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Dev Biol. 1994 May;163(1):212-21.

Postmitotic osteoclast precursors are mononuclear cells which express macrophage-associated phenotypes.

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  • 1Department of Biochemistry, School of Dentistry, Showa University, Tokyo, Japan.

Abstract

We previously demonstrated that osteoclast-like multinucleated cells were formed within 6 days in cocultures of mouse osteoblastic cells and spleen cells in response to 1 alpha,25-dihydroxyvitamin D3[1 alpha,25(OH)2D3] which was added together with hydroxyurea on Days 4-6 (final 2 days of the 6-day coculture period). Using this coculture system, chronological changes of macrophage-associated phenotypes such as nonspecific esterase (NSE) and antigens to Mac-1, Mac-2, and F4/80 were examined in postmitotic osteoclast precursors during differentiation into osteoclasts induced by 1 alpha,25(OH)2D3 (10 nM) added on Day 4. Osteoclast differentiation was assessed by examining expression of calcitonin receptors (CTRs) by autoradiography using 125I-labeled salmon CT. CTRs were first detected on small mononuclear cells within 12 hr after adding 1 alpha,25(OH)2D3. The number of CTR-positive mononuclear cells attained a maximum at 24 hr and decreased thereafter. CTR-positive multinucleated cells were first observed at 24 hr and reached a maximum population at 48 hr. All CTR-positive cells showed tartrate-resistant acid phosphatase activity (a marker enzyme of osteoclasts). Most of the CTR-positive mononuclear cells which appeared at 12 hr were positive for NSE and antigens to Mac-1 and Mac-2, but negative for F4/80 antigen. The proportion of CTR-positive cells expressing NSE and Mac-1 to total CTR-positive mononuclear cells decreased time dependently. Like authentic osteoclasts, CTR-positive multinucleated cells were negative for NSE and antigens to Mac-1 and F4/80, but positive for Mac-2. These results indicate that postmitotic osteoclast precursors are mononuclear phagocytes with macrophage-associated phenotypes, some of which disappear rapidly during their differentiation into osteoclasts.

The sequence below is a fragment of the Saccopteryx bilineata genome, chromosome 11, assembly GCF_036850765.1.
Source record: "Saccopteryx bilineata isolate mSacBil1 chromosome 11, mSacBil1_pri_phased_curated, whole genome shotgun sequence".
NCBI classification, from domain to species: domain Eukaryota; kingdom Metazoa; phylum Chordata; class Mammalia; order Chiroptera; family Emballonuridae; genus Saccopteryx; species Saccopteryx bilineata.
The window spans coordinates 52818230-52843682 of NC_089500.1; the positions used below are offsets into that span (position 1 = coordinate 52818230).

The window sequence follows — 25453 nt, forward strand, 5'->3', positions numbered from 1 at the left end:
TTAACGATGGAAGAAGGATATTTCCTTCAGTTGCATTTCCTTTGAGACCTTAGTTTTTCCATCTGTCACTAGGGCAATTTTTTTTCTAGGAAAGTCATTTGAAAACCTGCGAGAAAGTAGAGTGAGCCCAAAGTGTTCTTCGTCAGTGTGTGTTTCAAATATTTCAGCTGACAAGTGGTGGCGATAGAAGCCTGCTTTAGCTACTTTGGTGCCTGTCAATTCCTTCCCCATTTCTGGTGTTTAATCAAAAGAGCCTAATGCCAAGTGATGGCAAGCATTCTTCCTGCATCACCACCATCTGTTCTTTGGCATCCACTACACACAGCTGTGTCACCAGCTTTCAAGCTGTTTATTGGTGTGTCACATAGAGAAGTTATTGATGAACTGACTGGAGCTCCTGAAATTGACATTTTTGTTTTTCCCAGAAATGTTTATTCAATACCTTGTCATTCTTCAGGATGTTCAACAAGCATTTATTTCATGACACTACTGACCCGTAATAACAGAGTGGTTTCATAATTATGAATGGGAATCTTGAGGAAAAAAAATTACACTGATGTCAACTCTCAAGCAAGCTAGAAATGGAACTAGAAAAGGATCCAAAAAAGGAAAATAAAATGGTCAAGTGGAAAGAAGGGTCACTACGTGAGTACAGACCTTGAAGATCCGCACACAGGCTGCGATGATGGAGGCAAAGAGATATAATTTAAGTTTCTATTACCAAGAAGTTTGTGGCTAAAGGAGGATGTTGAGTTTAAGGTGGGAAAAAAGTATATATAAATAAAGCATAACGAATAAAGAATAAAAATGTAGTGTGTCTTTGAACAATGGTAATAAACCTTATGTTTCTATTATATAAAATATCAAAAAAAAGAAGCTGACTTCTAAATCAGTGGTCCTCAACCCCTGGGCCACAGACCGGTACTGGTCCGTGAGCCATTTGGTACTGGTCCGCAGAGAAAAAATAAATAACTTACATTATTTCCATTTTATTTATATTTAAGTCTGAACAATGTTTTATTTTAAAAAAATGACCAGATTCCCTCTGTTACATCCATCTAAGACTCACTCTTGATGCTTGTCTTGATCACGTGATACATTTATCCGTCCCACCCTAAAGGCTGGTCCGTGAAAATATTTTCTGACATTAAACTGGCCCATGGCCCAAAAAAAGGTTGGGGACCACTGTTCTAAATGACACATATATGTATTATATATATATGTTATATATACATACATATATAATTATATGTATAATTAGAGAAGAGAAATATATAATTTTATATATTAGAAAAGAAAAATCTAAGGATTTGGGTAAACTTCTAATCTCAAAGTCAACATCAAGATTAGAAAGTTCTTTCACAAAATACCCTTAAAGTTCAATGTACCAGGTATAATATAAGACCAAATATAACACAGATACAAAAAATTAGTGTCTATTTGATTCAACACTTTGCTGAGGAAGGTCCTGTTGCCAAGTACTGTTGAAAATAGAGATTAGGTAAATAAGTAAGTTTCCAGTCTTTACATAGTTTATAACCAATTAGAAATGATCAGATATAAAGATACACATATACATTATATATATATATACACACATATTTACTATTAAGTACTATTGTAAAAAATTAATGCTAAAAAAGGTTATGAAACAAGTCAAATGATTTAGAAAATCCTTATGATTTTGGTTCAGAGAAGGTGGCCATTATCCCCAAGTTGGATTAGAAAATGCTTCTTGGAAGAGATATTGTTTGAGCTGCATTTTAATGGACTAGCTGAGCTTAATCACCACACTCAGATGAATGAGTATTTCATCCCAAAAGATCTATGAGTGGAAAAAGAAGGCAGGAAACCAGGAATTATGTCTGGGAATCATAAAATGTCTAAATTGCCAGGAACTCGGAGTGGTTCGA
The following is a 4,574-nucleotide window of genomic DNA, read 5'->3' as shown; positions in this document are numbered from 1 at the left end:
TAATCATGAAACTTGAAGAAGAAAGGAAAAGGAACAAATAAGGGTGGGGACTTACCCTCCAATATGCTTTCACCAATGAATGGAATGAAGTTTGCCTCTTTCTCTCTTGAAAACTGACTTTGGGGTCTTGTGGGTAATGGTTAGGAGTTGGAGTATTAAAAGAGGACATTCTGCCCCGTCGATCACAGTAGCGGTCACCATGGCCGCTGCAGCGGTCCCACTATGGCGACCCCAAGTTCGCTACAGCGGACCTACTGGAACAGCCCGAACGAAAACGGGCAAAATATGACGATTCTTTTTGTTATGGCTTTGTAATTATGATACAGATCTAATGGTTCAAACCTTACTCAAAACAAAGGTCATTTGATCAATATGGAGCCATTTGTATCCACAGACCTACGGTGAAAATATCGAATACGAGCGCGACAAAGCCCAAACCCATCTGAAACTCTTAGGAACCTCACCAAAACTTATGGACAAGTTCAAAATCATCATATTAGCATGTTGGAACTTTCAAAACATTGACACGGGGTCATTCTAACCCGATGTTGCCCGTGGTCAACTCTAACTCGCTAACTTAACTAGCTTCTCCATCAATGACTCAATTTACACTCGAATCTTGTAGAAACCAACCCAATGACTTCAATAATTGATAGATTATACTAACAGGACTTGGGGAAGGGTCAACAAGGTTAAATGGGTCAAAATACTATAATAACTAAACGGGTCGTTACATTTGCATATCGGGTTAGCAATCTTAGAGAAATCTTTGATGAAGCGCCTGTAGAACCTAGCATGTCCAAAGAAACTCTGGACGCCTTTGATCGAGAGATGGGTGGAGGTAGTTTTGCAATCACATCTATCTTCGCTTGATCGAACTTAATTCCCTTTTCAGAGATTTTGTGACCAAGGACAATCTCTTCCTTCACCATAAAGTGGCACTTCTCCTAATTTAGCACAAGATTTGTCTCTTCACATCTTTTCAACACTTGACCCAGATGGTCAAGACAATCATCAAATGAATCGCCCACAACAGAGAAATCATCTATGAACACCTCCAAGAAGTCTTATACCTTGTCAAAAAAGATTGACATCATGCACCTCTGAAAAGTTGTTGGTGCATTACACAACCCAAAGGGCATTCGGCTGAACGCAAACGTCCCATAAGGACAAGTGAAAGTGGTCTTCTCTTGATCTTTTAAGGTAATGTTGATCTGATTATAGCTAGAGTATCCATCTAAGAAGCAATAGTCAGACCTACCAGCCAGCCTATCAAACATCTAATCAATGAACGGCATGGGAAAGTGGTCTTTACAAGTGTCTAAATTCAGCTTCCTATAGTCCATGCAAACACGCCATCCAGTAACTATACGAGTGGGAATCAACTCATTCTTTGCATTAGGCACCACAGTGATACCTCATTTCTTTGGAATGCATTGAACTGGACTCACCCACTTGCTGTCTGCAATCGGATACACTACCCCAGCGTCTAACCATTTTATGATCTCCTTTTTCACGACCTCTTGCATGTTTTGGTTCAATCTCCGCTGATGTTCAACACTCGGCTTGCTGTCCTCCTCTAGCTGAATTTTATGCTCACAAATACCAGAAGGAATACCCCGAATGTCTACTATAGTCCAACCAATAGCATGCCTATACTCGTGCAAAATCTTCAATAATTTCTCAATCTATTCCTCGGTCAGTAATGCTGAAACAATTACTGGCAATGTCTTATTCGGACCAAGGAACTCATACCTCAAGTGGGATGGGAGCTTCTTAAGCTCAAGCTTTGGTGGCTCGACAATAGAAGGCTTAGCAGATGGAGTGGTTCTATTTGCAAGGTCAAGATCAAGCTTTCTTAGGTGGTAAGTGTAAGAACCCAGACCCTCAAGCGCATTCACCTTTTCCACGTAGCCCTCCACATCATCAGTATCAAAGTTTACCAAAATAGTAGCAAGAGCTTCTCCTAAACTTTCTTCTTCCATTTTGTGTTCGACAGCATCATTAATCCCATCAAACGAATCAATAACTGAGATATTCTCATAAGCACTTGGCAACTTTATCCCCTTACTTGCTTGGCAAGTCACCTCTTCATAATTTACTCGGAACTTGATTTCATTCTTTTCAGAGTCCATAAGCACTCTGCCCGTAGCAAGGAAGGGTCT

PMID:
8174777
DOI:
10.1006/dbio.1994.1137
[PubMed - indexed for MEDLINE]
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